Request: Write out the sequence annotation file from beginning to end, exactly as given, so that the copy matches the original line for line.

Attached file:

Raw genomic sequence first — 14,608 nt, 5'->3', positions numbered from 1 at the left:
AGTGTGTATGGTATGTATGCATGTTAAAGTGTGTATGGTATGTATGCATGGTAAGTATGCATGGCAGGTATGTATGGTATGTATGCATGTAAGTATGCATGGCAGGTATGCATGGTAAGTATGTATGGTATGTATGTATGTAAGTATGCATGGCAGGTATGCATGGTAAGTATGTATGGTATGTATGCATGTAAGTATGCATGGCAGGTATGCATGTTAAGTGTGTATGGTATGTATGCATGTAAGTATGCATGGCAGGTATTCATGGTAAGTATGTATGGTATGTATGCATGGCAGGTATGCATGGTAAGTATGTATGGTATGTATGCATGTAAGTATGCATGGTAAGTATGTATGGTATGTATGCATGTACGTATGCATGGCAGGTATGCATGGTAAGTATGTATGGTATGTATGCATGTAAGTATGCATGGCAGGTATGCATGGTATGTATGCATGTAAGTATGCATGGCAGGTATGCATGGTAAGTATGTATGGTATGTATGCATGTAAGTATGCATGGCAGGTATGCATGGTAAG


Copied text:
Raw genomic sequence first — 14,608 nt, 5'->3', positions numbered from 1 at the left:
AGTGTGTATGGTATGTATGCATGTTAAAGTGTGTATGGTATGTATGCATGGTAAGTATGCATGGCAGGTATGTATGGTATGTATGCATGTAAGTATGCATGGCAGGTATGCATGGTAAGTATGTATGGTATGTATGTATGTAAGTATGCATGGCAGGTATGCATGGTAAGTATGTATGGTATGTATGCATGTAAGTATGCATGGCAGGTATGCATGTTAAGTGTGTATGGTATGTATGCATGTAAGTATGCATGGCAGGTATTCATGGTAAGTATGTATGGTATGTATGCATGGCAGGTATGCATGGTAAGTATGTATGGTATGTATGCATGTAAGTATGCATGGTAAGTATGTATGGTATGTATGCATGTACGTATGCATGGCAGGTATGCATGGTAAGTATGTATGGTATGTATGCATGTAAGTATGCATGGCAGGTATGCATGGTATGTATGCATGTAAGTATGCATGGCAGGTATGCATGGTAAGTATGTATGGTATGTATGCATGTAAGTATGCATGGCAGGTATGCATGGTAAG